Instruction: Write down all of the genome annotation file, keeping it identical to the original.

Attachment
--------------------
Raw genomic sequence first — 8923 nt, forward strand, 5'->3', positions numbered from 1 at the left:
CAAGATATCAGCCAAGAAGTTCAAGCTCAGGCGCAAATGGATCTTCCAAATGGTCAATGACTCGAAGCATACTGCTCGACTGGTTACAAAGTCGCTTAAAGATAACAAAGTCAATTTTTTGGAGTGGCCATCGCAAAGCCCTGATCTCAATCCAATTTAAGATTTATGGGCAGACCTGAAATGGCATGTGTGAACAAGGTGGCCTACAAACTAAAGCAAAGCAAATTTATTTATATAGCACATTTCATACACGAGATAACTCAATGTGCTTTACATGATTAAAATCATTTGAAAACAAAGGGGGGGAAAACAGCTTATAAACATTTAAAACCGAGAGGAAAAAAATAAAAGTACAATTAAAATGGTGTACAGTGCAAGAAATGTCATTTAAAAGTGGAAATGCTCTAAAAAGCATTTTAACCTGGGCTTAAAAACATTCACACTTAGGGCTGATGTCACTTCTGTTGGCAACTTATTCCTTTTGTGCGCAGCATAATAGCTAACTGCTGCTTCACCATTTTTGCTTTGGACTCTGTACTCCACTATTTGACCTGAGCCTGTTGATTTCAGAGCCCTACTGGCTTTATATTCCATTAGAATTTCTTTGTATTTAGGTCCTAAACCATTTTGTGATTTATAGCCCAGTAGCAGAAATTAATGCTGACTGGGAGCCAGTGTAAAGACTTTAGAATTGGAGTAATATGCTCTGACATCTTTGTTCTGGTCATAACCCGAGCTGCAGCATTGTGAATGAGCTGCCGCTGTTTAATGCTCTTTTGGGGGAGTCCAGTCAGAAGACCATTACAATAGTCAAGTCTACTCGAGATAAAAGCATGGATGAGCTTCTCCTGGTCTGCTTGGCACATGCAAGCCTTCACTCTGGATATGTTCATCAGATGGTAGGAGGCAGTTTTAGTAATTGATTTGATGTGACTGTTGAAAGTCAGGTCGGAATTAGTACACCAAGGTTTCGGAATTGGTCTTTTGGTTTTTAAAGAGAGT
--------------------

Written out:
Raw genomic sequence first — 8923 nt, forward strand, 5'->3', positions numbered from 1 at the left:
CAAGATATCAGCCAAGAAGTTCAAGCTCAGGCGCAAATGGATCTTCCAAATGGTCAATGACTCGAAGCATACTGCTCGACTGGTTACAAAGTCGCTTAAAGATAACAAAGTCAATTTTTTGGAGTGGCCATCGCAAAGCCCTGATCTCAATCCAATTTAAGATTTATGGGCAGACCTGAAATGGCATGTGTGAACAAGGTGGCCTACAAACTAAAGCAAAGCAAATTTATTTATATAGCACATTTCATACACGAGATAACTCAATGTGCTTTACATGATTAAAATCATTTGAAAACAAAGGGGGGGAAAACAGCTTATAAACATTTAAAACCGAGAGGAAAAAAATAAAAGTACAATTAAAATGGTGTACAGTGCAAGAAATGTCATTTAAAAGTGGAAATGCTCTAAAAAGCATTTTAACCTGGGCTTAAAAACATTCACACTTAGGGCTGATGTCACTTCTGTTGGCAACTTATTCCTTTTGTGCGCAGCATAATAGCTAACTGCTGCTTCACCATTTTTGCTTTGGACTCTGTACTCCACTATTTGACCTGAGCCTGTTGATTTCAGAGCCCTACTGGCTTTATATTCCATTAGAATTTCTTTGTATTTAGGTCCTAAACCATTTTGTGATTTATAGCCCAGTAGCAGAAATTAATGCTGACTGGGAGCCAGTGTAAAGACTTTAGAATTGGAGTAATATGCTCTGACATCTTTGTTCTGGTCATAACCCGAGCTGCAGCATTGTGAATGAGCTGCCGCTGTTTAATGCTCTTTTGGGGGAGTCCAGTCAGAAGACCATTACAATAGTCAAGTCTACTCGAGATAAAAGCATGGATGAGCTTCTCCTGGTCTGCTTGGCACATGCAAGCCTTCACTCTGGATATGTTCATCAGATGGTAGGAGGCAGTTTTAGTAATTGATTTGATGTGACTGTTGAAAGTCAGGTCGGAATTAGTACACCAAGGTTTCGGAATTGGTCTTTTGGTTTTTAAAGAGAGT